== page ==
For years, scientists have been inspired by nature to innovate solutions to tricky problems, even oil spills -- manmade disasters with devastating environmental and economic consequences.
A new USC study takes a cue from leaf structure to fabricate material that can separate oil and water, which could lead to safer and more efficient oil spill clean-up methods.
In addition, the material is capable of "microdroplet manipulation," or the transfer of miniature volumes of liquid. Droplet-based microfluidics is a tool used in various applications like cell cultures, chemical synthesis and DNA sequencing.
Using 3-D printing, Associate Professor Yong Chen and his research team at the Daniel J. Epstein School of Industrial and Systems Engineering at the USC Viterbi School of Engineering have successfully mimicked a biological phenomenon in plant leaves called "Salvinia effect." Their study focuses on a floating fern native to South America called Salvinia molesta. The unique leaves are super-hydrophobic, meaning "water-fearing" and retain a surrounding air pocket when submerged in water due to the presence of water-resistant hairs.
"I think the reason the plant's surface is super-hydrophobic is because it lives on the water and requires air to survive," Yang Yang, a postdoctoral researcher on Chen's team, said. "If it weren't for the long-term evolution of this plant, the plant could be submerged in water and would die."
On a microscopic level, the leaf hairs align in a structure resembling an egg-beater, or cooking whisk. Chen explains that Salvinia's leaf surface is comprised of this so-called "egg-beater" structure that is super-hydrophobic.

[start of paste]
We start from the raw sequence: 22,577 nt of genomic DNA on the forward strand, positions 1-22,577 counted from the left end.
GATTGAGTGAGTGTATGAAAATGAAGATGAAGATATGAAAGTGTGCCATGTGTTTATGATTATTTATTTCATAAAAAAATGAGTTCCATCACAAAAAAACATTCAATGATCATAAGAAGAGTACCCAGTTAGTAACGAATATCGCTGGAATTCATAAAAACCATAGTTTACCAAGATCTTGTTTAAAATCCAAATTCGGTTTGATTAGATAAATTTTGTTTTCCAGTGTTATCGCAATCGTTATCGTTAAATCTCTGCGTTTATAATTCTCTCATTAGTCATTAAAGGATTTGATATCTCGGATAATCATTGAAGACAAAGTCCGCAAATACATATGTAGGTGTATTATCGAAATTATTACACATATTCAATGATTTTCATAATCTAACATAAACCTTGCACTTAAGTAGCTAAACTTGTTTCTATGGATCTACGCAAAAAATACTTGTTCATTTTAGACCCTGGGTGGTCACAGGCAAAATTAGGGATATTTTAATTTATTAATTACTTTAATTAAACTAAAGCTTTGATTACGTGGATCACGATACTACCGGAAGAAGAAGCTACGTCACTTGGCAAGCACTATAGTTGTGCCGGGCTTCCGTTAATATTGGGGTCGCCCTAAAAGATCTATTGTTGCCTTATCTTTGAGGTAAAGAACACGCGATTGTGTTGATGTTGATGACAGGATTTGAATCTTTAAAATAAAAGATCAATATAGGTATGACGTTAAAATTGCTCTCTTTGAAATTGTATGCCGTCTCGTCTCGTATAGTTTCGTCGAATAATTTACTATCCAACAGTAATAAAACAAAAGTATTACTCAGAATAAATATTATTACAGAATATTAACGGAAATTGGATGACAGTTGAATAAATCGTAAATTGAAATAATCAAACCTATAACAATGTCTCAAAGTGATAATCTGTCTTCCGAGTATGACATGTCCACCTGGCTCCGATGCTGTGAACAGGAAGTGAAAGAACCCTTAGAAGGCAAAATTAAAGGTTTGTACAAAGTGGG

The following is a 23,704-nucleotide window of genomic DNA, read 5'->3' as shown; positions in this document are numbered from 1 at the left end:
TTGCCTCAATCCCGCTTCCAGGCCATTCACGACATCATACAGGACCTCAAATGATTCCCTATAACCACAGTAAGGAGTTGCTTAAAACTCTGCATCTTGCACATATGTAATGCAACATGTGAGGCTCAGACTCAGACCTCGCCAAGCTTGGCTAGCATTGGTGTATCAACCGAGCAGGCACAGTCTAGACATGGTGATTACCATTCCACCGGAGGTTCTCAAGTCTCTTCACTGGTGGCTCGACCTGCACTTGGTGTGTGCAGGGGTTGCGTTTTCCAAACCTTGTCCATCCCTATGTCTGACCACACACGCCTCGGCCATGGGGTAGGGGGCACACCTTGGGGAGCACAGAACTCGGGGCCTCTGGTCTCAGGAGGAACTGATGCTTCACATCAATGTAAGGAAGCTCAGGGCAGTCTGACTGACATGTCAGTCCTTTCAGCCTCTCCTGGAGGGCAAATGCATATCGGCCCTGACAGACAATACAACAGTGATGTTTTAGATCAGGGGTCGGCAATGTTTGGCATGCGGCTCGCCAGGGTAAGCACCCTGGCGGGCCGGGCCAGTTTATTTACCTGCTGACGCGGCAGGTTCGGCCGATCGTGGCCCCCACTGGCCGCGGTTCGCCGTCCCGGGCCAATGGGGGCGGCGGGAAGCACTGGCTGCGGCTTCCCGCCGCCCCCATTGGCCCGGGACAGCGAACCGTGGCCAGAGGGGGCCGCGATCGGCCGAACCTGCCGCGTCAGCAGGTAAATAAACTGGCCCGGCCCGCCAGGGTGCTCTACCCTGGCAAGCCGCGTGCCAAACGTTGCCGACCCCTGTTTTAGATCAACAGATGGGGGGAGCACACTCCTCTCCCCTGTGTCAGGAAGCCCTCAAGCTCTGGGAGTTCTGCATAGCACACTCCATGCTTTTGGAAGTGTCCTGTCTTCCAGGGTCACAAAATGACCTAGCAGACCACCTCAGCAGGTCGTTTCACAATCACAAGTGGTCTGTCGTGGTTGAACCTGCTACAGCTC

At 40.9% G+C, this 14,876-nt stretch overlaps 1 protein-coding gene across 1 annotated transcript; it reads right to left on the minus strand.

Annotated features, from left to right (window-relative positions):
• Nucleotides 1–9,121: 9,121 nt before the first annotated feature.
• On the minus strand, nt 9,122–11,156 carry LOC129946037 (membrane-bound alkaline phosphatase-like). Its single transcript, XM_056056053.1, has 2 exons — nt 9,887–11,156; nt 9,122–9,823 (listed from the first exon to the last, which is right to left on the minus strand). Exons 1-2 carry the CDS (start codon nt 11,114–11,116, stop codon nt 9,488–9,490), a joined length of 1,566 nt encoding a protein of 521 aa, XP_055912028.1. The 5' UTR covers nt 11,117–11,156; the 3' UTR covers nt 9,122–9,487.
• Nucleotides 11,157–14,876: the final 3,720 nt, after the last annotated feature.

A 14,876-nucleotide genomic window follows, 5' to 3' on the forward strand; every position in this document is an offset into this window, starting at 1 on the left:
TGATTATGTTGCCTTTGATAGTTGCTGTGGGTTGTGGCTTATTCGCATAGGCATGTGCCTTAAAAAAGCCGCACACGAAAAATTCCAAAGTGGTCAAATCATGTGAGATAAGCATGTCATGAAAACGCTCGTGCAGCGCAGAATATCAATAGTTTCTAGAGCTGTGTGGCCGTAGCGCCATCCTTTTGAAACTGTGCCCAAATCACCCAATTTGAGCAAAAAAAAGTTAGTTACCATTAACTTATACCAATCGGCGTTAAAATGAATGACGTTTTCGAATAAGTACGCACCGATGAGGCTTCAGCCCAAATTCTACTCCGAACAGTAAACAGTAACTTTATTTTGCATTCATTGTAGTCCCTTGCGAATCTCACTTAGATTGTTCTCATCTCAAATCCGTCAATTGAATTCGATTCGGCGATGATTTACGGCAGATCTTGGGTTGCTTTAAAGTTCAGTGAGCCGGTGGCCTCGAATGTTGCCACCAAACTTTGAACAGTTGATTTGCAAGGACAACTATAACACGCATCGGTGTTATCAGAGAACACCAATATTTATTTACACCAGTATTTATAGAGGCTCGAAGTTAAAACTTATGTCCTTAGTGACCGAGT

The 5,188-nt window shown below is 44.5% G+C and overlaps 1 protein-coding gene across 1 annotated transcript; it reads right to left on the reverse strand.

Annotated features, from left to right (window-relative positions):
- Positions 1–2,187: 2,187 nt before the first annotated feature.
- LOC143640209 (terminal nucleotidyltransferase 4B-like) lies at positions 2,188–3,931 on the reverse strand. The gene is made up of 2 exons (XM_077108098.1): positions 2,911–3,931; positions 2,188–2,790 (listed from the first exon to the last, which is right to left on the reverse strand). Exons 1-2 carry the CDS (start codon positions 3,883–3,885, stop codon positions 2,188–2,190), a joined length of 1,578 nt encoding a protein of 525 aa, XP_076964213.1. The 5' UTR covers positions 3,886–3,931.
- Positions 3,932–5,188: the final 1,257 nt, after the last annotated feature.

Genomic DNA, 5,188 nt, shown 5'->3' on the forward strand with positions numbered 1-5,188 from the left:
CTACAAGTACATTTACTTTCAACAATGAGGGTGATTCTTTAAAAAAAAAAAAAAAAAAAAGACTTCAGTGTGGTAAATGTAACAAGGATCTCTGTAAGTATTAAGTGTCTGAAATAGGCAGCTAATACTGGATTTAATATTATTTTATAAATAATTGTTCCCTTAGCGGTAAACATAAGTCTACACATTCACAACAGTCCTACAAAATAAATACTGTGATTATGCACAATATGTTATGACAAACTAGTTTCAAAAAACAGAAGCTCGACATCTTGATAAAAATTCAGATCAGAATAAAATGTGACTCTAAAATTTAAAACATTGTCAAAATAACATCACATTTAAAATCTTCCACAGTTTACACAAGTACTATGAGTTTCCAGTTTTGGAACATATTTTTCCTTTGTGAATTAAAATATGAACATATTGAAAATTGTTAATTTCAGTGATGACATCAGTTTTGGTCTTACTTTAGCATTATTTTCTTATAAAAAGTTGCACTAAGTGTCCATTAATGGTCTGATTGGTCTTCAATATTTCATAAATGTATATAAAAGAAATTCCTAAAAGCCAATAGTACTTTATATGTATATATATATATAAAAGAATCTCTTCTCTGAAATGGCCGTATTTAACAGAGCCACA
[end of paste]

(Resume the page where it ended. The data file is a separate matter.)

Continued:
Using a method called immersed surface accumulation 3-D printing (ISA-3D printing), the research team successfully created the egg-beater microstructure in samples made from plastic and carbon nanotubes. Chen explains that the method allowed the team to demonstrate the fabrication of a material with both super-hydrophobic and olephilic (oil-absorbing) properties that, when combined, generate capillary forces capable of highly efficient oil and water separation.
"We tried to create one functional surface texture that would be able to separate oil from water," Chen said. "Basically, we modified the surface of the materials by using a 3-D printing approach that helped us achieve some interesting surface properties."
The team has 3-D printed a prototype, citing a growing demand for materials that can separate oil and water mixtures efficiently in vast bodies of water. Eventually, they hope the technology can be applied to manufacture materials in large scale to accommodate massive oil spills in the ocean. Current methods require tremendous energy in the form of an electric field or mechanically-applied pressure.
"Salvinia effect" also has potential for liquid-handling technology that executes "microdroplet manipulation" --a breakthrough where the adhesion of liquid to a robotic arm can be tuned accordingly and result in non-loss transfer for very tiny amounts of liquid. The technique can be applied in myriad ways, some of which include droplet-based microreactors (devices used in chemical synthesis), nanoparticle synthesis, tissue engineering, drug discovery and drug delivery monitoring.
Xiangjia Li, a PhD student on Chen's team and co-first author of the study, says one example of high-performance microdroplet manipulation could lead to more efficient blood analyses for patients. A robotic gripper could move to different stations and dispense microdroplets of blood that are then evenly mixed with different chemicals for various tests. In addition, the tests could be designed to control the ratio of chemical to droplet and result in significant conservation for source materials and chemical reagents.
"You can have a robotic arm with a gripper made to mimic 'Salvinia effect,'" Li said. "No matter which way you move the arm, the gripping force is so large that a droplet will stay attached."